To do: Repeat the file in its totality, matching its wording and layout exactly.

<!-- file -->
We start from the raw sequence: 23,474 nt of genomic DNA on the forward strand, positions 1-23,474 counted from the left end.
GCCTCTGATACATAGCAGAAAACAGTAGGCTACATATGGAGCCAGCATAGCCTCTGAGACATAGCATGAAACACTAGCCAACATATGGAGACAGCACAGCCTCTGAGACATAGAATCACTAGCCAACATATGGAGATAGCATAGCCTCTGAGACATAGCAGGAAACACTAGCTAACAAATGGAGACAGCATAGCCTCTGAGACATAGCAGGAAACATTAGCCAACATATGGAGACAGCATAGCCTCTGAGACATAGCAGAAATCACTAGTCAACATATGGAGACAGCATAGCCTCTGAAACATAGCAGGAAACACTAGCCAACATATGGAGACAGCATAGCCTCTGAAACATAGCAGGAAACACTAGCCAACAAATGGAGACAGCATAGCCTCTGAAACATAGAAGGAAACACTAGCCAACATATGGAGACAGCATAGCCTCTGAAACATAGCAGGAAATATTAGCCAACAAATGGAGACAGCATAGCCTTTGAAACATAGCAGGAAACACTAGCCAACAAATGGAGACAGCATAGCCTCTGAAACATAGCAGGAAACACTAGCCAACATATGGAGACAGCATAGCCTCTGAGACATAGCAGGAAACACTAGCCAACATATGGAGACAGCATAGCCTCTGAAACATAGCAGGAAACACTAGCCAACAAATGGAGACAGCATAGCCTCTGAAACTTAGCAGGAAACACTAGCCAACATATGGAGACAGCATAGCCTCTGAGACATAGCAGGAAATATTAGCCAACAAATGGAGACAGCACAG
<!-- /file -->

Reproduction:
We start from the raw sequence: 23,474 nt of genomic DNA on the forward strand, positions 1-23,474 counted from the left end.
GCCTCTGATACATAGCAGAAAACAGTAGGCTACATATGGAGCCAGCATAGCCTCTGAGACATAGCATGAAACACTAGCCAACATATGGAGACAGCACAGCCTCTGAGACATAGAATCACTAGCCAACATATGGAGATAGCATAGCCTCTGAGACATAGCAGGAAACACTAGCTAACAAATGGAGACAGCATAGCCTCTGAGACATAGCAGGAAACATTAGCCAACATATGGAGACAGCATAGCCTCTGAGACATAGCAGAAATCACTAGTCAACATATGGAGACAGCATAGCCTCTGAAACATAGCAGGAAACACTAGCCAACATATGGAGACAGCATAGCCTCTGAAACATAGCAGGAAACACTAGCCAACAAATGGAGACAGCATAGCCTCTGAAACATAGAAGGAAACACTAGCCAACATATGGAGACAGCATAGCCTCTGAAACATAGCAGGAAATATTAGCCAACAAATGGAGACAGCATAGCCTTTGAAACATAGCAGGAAACACTAGCCAACAAATGGAGACAGCATAGCCTCTGAAACATAGCAGGAAACACTAGCCAACATATGGAGACAGCATAGCCTCTGAGACATAGCAGGAAACACTAGCCAACATATGGAGACAGCATAGCCTCTGAAACATAGCAGGAAACACTAGCCAACAAATGGAGACAGCATAGCCTCTGAAACTTAGCAGGAAACACTAGCCAACATATGGAGACAGCATAGCCTCTGAGACATAGCAGGAAATATTAGCCAACAAATGGAGACAGCACAG